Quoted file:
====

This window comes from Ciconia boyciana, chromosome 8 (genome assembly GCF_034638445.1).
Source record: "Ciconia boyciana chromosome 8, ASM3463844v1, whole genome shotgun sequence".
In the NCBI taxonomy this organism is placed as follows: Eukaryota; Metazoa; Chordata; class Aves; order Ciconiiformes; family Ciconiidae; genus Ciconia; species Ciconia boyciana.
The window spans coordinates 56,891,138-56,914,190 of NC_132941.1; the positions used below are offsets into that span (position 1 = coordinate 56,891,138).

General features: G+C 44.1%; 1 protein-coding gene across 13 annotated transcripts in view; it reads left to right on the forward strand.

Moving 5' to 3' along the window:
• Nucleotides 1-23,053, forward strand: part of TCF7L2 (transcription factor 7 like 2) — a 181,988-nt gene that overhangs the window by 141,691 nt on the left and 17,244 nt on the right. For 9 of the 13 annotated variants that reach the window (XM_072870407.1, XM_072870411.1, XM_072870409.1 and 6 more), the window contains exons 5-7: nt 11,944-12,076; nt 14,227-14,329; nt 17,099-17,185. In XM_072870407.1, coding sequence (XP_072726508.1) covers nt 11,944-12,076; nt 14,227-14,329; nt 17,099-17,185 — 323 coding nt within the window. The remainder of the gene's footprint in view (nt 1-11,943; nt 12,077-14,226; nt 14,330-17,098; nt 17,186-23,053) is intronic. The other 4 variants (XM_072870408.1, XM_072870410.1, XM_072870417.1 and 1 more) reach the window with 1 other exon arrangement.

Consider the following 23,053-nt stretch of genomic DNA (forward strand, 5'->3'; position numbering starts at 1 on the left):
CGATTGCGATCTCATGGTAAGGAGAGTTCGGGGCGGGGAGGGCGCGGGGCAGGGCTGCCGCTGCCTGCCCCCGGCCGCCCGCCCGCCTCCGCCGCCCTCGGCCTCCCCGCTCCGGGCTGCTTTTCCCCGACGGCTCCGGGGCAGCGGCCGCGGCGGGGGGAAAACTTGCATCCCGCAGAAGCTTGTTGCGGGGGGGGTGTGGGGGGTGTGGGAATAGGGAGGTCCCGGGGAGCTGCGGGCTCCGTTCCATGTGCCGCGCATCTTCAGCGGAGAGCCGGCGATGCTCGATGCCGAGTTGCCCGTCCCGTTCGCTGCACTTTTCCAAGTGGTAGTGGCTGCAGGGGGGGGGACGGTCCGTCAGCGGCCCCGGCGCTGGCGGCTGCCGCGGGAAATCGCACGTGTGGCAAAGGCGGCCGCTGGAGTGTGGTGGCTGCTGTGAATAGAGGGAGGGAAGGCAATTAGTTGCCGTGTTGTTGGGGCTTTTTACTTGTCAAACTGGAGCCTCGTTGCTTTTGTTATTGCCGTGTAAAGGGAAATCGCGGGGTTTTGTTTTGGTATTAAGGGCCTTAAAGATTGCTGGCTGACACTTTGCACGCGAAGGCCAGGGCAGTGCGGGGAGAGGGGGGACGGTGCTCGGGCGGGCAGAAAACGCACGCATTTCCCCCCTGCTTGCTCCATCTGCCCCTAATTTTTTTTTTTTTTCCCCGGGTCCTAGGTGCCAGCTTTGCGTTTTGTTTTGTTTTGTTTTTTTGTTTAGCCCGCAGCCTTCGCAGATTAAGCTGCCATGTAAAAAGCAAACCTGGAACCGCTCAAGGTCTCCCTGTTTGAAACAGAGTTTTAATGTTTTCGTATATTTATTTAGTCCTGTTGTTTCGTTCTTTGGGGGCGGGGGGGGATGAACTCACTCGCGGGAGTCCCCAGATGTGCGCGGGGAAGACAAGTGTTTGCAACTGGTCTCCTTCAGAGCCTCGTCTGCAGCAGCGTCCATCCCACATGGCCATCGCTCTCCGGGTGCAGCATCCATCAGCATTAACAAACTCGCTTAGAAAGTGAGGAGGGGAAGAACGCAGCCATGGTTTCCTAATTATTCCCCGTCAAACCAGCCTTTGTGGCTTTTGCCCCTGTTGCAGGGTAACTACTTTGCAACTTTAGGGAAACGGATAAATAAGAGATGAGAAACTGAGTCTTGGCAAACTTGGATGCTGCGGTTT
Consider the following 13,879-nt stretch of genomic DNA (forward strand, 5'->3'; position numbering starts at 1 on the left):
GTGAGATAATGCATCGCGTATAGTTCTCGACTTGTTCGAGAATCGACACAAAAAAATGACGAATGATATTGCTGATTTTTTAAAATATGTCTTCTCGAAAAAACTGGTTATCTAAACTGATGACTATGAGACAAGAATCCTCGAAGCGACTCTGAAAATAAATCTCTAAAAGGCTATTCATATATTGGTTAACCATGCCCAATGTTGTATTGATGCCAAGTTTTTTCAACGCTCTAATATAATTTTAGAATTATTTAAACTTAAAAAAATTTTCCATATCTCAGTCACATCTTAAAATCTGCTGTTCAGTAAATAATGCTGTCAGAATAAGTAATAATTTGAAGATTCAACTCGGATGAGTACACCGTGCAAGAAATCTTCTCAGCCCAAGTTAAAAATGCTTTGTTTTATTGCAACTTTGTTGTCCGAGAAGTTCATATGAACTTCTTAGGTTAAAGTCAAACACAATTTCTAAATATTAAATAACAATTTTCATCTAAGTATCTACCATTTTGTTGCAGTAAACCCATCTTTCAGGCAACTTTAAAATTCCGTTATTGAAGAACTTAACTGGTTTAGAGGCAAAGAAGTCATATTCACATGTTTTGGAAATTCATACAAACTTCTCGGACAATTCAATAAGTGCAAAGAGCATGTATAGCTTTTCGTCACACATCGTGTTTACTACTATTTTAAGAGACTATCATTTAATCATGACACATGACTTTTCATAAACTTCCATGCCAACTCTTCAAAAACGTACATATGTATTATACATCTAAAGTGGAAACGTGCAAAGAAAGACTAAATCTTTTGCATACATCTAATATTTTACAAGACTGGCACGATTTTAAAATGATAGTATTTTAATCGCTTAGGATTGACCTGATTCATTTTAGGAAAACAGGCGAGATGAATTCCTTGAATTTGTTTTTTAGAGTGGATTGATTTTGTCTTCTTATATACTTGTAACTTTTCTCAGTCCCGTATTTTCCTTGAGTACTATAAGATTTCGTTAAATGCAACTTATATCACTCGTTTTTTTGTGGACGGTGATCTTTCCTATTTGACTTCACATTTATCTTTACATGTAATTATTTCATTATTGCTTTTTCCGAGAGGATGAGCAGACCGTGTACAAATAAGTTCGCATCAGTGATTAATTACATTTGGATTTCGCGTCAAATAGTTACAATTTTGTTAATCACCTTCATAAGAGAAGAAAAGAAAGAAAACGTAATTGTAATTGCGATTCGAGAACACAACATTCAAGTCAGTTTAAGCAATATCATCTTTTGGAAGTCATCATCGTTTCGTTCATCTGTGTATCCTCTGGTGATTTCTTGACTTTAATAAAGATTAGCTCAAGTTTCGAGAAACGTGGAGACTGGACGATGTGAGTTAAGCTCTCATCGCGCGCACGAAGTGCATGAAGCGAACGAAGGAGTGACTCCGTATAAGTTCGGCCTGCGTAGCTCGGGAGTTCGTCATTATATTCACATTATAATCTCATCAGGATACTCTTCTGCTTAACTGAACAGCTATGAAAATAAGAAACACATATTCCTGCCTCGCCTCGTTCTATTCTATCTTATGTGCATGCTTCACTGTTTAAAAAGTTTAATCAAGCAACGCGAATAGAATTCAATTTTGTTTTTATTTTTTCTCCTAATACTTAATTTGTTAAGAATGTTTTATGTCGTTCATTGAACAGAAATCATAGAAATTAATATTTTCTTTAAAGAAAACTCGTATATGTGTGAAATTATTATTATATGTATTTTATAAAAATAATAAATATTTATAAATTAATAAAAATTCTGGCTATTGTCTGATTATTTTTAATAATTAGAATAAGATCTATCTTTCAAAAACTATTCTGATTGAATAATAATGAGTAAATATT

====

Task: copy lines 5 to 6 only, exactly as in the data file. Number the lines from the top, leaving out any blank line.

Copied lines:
General features: G+C 44.1%; 1 protein-coding gene across 13 annotated transcripts in view; it reads left to right on the forward strand.

Moving 5' to 3' along the window: